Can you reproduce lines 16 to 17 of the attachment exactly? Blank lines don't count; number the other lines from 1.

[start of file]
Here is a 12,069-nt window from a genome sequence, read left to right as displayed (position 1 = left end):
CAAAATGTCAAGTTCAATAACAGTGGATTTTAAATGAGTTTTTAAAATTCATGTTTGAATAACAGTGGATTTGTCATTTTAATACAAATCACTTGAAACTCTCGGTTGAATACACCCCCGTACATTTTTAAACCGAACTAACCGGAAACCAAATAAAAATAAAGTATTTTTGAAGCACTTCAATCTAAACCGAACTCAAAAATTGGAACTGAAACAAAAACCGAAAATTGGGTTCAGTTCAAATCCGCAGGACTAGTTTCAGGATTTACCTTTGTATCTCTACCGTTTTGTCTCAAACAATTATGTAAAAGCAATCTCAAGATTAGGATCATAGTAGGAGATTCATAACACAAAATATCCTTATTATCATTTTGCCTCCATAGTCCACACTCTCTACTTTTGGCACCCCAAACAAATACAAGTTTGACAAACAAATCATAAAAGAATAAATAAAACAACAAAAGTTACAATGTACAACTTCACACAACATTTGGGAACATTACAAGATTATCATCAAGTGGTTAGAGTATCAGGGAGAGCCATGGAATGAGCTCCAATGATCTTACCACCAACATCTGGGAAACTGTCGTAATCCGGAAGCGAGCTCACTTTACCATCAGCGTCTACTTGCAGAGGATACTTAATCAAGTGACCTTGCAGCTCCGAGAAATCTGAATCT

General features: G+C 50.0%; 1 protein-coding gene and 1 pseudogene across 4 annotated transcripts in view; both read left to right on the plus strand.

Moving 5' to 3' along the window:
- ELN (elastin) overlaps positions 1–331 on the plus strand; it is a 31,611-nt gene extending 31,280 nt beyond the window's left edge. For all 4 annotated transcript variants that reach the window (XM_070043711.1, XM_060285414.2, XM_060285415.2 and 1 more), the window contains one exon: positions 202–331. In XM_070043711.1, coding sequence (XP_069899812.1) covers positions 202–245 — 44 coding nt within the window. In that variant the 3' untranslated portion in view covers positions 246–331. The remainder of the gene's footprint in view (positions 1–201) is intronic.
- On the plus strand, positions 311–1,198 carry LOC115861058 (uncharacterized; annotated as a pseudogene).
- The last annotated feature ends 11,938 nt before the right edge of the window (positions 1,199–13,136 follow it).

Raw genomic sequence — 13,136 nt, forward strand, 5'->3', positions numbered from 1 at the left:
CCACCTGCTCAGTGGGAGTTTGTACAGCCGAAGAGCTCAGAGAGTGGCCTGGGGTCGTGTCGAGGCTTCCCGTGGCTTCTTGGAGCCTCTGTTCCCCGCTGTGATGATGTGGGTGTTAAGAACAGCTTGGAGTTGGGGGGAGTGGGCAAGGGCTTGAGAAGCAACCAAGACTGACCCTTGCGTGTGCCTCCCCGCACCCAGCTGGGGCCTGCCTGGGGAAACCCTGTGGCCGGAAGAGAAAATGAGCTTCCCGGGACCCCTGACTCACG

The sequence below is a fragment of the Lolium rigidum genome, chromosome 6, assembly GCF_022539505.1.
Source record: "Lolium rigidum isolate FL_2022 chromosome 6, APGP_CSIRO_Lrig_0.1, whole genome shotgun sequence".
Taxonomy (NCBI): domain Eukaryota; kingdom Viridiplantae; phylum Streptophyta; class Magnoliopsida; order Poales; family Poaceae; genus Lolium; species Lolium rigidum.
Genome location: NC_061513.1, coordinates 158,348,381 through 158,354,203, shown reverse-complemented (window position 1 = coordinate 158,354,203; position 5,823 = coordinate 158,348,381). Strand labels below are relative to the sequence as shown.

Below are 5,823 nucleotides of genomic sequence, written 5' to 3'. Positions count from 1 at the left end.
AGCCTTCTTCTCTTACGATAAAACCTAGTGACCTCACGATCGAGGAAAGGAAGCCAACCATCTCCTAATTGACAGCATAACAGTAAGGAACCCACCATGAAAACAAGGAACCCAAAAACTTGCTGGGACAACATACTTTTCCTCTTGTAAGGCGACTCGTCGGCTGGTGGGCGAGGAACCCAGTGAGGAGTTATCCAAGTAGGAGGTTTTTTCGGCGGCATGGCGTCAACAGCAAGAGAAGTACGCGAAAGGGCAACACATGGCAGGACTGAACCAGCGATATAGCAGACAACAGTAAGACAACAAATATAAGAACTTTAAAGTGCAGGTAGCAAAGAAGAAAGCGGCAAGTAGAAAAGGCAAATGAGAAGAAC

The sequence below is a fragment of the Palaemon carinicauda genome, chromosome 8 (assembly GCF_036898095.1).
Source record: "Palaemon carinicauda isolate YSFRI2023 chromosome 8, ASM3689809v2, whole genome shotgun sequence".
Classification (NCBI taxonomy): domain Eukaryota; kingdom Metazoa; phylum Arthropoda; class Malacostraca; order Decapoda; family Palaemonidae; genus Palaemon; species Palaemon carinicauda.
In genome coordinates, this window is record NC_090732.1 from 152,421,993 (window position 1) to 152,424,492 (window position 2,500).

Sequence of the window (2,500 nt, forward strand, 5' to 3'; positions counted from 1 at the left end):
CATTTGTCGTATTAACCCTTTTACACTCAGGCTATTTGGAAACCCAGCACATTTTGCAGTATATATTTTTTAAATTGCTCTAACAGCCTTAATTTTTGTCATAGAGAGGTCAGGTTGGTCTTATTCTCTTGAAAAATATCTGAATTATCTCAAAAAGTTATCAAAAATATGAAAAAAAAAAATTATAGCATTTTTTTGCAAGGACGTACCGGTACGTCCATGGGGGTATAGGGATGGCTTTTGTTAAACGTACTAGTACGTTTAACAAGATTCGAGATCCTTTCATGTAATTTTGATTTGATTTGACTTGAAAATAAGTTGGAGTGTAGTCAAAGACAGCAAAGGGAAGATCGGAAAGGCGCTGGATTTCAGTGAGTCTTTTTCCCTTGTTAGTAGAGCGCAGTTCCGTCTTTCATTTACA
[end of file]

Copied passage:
The sequence below is a fragment of the Palaemon carinicauda genome, chromosome 8 (assembly GCF_036898095.1).
Source record: "Palaemon carinicauda isolate YSFRI2023 chromosome 8, ASM3689809v2, whole genome shotgun sequence".